See Internet of Things: The good, the bad, and the ugly.
It's not that the internet itself is the problem. The internet simply provides the connection between critical infrastructure and bad people who mean harm. If the last 20+ years of widespread internet use has taught us anything, it's that nothing is totally secure. Motivated bad actors will find a way into whatever systems they wish to breach. Most sober security analysts will tell you that. The best way to secure such infrastructure is to remove it from the internet entirely and return to the dedicated comms used before the internet came along.
Control rooms where these facilities are managed can still have internet-enabled computers. But they they must be air-gapped from the SCADA computers controlling the facilities. Even air-gapping by itself isn't enough as the Stuxnet attack on Iranian nuclear facilities in 2010 demonstrated -- but it is the single largest step toward increased security.
One of the biggest problems that security advocates face is pushback due to cost and inconvenience. Security is expensive, pesky, and inconvenient -- but no security is even worse. There there countless thousands of separately managed critical facilities in our country, each with their own managers, budgets, and appreciation (or lack thereof) for security. Finding the right balance is already hard enough. Convincing all these separate entities of the importance of proper security, well, that's the real task.
"WannaCry" Ransomware Attack
A new highly destructive wave of Ransomware, "WannaCry", surfaced yesterday and infected over a quarter million computers in a matter of hours, in dozens of countries. This is headline news among most major news outlets. Like all the variants that came before, the WannaCry ransomware encrypts your data (documents, pictures, etc.) then demands a ransom of several hundred dollars to decrypt your data.
WannaCry is especially virulent because (1) it takes advantage of a vulnerability in certain versions of Windows, which means you can become infected even if you didn't download anything or click on a fraudulent email. And (2), once inside your computer, WannaCry scans the network looking for other computers to infect. If you're in an office full of computers, that could be a catastrophe if they aren't properly secured.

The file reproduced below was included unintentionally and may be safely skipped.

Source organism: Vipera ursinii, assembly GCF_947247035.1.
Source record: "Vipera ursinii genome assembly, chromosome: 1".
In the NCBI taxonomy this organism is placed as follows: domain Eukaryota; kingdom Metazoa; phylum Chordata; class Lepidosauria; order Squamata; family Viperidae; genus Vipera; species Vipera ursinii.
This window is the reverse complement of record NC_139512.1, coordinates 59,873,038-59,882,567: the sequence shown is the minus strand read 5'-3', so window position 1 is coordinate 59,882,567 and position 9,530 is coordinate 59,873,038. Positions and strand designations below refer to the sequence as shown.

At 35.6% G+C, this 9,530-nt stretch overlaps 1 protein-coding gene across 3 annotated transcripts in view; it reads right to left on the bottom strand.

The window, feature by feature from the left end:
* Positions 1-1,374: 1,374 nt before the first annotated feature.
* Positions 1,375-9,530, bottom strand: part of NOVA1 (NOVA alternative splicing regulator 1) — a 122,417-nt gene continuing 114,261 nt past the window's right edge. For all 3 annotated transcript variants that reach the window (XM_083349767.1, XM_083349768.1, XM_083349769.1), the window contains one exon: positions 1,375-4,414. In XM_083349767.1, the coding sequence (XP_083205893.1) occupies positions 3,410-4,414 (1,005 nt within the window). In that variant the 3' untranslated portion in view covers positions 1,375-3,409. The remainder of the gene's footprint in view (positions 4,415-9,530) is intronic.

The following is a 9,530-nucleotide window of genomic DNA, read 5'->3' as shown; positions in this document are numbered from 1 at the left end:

Ransomware made its first widely publicized appearance in Oct 2013 and there have been a few outbreaks since then. And just as the N. Koreans learn from each missile and nuke test, so to do ransomware creators learn from each attack wave, making their malware more resilient and effective. Yesterday's WannaCry attack is the biggest yet, ramping up the ransomware game and you can well bet the creators have learned a lot from it. Future attacks will be that much stronger.
Ransomware is the fasting growing malware segment today because the bad guys have figured out how to monetize their malware and it's working. Ransomware writers are making millions of dollars from people and multiple institutions desperate to get their data back. People and institutions that had not taken steps to protect themselves prior to being attacked are having to pay in many cases thousands of dollars per institution to retrieve data lost across dozens or even hundreds of computers. And there's no guarantee the decryption will even work!
Phishing schemes, a major transmission vector for malware (there are others), are getting more sophisticated every day as the recent Google Docs attack of a couple of weeks ago demonstrated. It's even getting harder for I.T. geeks to recognize some of today's very convincing phishing schemes. If I.T. geeks with their trained eyes are having trouble sussing out a phishing scheme, what hope do regular computer users have?
It's absolutely imperative that your computers are as secure as possible from attack and are backed-up every night. Imagine the headache or even possible ruin your company could suffer if some or all of its computers and servers became infected.
Please contact me so I can review your security and backup posture to reduce the odds of this happening to you or your company. The time and cost to prevent an infection is miniscule compared to the time and cost of mitigating one -- if, indeed, mitigation is even possible.